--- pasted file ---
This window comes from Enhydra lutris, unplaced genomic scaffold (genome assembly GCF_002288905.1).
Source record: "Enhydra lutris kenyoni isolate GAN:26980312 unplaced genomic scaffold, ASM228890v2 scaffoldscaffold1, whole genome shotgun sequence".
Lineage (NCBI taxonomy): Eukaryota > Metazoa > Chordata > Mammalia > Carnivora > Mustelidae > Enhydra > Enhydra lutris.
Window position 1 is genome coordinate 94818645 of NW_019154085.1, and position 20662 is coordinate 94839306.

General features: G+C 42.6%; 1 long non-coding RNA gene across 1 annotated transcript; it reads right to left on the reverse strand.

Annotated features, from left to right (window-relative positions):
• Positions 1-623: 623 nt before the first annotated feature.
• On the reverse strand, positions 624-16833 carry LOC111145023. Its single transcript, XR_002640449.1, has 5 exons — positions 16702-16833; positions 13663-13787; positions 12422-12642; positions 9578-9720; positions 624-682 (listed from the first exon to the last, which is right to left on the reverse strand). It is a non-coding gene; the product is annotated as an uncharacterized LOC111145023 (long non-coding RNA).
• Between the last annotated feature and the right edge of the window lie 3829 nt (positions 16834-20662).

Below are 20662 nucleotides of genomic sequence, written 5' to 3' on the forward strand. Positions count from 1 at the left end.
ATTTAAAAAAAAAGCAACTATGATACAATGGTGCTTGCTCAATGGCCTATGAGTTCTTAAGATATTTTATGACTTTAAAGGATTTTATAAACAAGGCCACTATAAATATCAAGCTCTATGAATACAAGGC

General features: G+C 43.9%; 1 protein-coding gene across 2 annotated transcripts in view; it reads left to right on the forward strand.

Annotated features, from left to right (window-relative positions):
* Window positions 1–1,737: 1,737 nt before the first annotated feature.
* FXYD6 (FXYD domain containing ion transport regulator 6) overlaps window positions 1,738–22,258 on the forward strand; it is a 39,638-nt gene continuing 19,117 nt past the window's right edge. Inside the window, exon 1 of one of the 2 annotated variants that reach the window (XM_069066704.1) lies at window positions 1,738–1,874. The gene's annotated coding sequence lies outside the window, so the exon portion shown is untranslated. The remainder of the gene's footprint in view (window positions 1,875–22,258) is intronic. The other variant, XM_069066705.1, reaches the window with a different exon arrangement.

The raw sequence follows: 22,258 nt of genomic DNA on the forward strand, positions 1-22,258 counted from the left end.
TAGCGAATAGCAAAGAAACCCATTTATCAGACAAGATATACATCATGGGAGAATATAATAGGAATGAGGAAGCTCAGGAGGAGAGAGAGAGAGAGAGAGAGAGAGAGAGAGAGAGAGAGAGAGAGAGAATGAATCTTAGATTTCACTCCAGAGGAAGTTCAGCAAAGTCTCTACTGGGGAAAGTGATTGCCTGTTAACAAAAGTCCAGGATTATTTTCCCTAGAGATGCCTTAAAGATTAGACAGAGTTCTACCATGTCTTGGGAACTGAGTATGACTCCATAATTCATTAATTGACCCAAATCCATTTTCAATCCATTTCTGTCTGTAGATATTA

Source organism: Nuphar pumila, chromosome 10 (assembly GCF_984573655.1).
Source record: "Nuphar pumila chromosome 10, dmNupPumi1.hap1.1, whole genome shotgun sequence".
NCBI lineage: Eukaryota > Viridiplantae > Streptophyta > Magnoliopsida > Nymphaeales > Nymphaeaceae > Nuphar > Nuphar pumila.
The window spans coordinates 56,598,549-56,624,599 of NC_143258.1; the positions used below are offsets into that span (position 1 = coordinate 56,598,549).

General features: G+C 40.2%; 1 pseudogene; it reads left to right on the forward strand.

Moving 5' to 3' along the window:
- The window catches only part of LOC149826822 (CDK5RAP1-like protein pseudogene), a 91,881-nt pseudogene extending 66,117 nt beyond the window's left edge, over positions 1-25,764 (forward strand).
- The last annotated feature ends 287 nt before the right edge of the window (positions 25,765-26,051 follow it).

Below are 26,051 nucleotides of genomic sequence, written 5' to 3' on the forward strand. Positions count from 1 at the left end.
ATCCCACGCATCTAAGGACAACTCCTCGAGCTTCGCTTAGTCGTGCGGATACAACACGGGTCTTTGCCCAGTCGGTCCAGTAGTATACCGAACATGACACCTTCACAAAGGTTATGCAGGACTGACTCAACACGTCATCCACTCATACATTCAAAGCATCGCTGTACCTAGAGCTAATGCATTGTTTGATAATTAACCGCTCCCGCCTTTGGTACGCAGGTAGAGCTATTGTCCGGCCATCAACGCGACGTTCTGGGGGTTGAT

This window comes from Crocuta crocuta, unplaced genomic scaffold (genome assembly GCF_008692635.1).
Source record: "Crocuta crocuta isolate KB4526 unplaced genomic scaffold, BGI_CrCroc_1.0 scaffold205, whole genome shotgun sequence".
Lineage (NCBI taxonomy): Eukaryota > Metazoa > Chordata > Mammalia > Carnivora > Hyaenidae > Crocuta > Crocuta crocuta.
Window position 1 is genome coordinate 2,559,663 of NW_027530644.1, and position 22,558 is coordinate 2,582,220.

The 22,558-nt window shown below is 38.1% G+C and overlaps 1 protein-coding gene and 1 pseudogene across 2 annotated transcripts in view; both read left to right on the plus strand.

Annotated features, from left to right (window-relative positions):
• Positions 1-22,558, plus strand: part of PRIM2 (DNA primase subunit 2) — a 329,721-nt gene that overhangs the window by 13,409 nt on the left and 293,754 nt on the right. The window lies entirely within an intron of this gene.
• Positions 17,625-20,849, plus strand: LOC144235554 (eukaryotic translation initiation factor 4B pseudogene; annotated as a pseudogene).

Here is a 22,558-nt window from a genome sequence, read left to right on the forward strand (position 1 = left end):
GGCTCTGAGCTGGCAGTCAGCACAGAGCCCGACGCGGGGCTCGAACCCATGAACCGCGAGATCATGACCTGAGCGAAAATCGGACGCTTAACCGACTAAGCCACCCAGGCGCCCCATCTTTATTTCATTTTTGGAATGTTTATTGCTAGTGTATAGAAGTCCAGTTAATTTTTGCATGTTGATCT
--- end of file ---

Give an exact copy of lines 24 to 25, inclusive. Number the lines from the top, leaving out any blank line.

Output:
- The window catches only part of LOC149826822 (CDK5RAP1-like protein pseudogene), a 91,881-nt pseudogene extending 66,117 nt beyond the window's left edge, over positions 1-25,764 (forward strand).
- The last annotated feature ends 287 nt before the right edge of the window (positions 25,765-26,051 follow it).